The PLA, PLAAF and PLAN rely heavily on SU support in training of personnel as well on receiving and buying SU equipment. The PLA looked to the Soviet Union as a model for military modernization. Soviet advisors, equipment, and training played a significant role in upgrading the capabilities of the Chinese military. This period saw the adoption of Soviet-style military organization, tactics, and equipment. During the Korean War, the Chinese Army was able to regroup on a large scale. The following Chinese units were completely re-equipped or reorganized along the lines of the Soviet Army: 56 out of 106 army divisions, 6 tank divisions and an independent tank regiment, 101 (37 centimeter) anti-aircraft gun battalions, 5 field gun divisions and 1 city garrison gun division, 4 searchlight regiments, 9 radar regiments and independent radar battalions, 28 engineer battalions, and 10 divisions of railway corps, signal corps, and anti-chemical warfare corps. By early 1954, China had 28 air force divisions, 5 independent flight regiments, and 3000 plus aircraft, which either had been gifts or had been purchased from the USSR. However, the Chinese navy was not very well developed due to limited funds and technical problems....The military equipment provided by the Soviets was not up to date or advanced, and some of it consisted of US lend-lease surplus goods and materials left over from World War II. The outbreak of the Korean War had a profound impact on the PLA's development. China's involvement in the conflict highlighted both the strengths and weaknesses of the Chinese military. It underscored the need for further modernization and training while also demonstrating the PLA's determination to defend Chinese interests. It is only after 1954 they become less dependent on the SU.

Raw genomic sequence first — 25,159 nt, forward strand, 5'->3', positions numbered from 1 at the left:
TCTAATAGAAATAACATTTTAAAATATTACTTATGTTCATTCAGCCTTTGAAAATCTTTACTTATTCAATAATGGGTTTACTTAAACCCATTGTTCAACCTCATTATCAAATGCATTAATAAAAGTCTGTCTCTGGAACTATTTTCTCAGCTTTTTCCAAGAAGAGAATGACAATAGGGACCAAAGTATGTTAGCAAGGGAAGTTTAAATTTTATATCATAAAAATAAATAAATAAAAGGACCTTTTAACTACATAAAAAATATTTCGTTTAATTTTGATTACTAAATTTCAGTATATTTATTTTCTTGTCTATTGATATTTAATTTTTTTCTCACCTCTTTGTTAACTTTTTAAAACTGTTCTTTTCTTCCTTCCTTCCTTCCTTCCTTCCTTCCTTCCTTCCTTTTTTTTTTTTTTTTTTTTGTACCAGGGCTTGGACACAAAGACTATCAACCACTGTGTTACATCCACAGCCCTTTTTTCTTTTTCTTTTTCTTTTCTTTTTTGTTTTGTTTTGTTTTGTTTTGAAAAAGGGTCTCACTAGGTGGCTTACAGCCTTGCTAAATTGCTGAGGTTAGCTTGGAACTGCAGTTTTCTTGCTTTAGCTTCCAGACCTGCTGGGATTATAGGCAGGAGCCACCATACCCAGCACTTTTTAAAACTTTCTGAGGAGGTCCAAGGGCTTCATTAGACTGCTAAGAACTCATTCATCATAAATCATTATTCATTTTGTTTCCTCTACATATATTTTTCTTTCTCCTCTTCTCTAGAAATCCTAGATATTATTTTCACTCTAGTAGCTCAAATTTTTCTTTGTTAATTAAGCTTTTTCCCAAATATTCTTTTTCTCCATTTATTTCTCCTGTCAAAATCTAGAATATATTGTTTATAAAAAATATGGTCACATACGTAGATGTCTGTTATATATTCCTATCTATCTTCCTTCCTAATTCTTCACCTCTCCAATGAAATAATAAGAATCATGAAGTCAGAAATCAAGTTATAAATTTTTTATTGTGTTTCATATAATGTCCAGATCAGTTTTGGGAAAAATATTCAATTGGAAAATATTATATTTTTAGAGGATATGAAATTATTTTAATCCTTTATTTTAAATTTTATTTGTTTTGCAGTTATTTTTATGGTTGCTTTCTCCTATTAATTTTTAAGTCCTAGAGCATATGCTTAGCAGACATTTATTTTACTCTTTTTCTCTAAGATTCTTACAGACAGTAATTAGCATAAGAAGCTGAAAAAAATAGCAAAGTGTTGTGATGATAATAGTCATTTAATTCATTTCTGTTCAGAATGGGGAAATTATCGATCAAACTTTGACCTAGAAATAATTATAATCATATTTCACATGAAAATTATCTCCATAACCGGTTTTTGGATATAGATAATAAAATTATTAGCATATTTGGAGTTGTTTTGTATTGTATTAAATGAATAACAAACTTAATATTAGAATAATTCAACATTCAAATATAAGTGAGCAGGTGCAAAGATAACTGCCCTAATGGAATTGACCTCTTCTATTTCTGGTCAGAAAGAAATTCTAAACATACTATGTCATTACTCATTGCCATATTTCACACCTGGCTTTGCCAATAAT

In Chinese society the status of soldiers is traditionally low. In 1950 when a system of classification is introduced the soldiers receive the highest status of good-class origins: See Article 7 This does not mean people look up to them.
“By discharging them the PLA “separated the bones from the meat,” a union official claimed. According to an investigation by the cadre section of a Shanghai firm, all veterans were said to have “physical or political history problems or else were purged by their units.”
Although the veterans have a different image of themselves “At the ideological level they tended to believe the honorific things said about them in the official media and often displayed an arrogant sense of political superiority (gongchen zijude jiaoao) towards civilian cadres and masses.”

Shen (2020). Page 143 [↩] [Cite]
There were six basic categories, listed in descending order of political status: (1) Long March veterans; (2) anti-Japanese war veterans; (3) " Liberation struggle " veterans from the 1945-49 Civil War; (4) " new veterans " who were in fact " uprising personnel" … from the Guomindang army; (5) Korean war volunteers; (6) ordinary conscripts under the new draft system: " White (1980). Pages 190-191 [↩] [Cite]
Diamant (2006). Page 25. PLA women who had served during the Korean war, were ostracized as were most Chinese POWs when they returned home. [↩] [Cite]
White (1980). Page 199
He remarks “Ordinary ex-servicemen who were Party members tended to look down on their civilian comrades, particularly in the countryside. They were quick to criticize civilian cadres, moreover, because their political prestige gave them " the right to speak out" (fayanquan), made them " bold in making criticisms, bold in raising opinions," and freed them from the fear of being accused of being " backward " or " making [political] mistakes." White (1980). Page 201 [↩] [Cite]
Even in the parades there was no place for them. Hung (2007). Page 149 Note 4 [↩] [Cite]

Chapter 3 of Common Program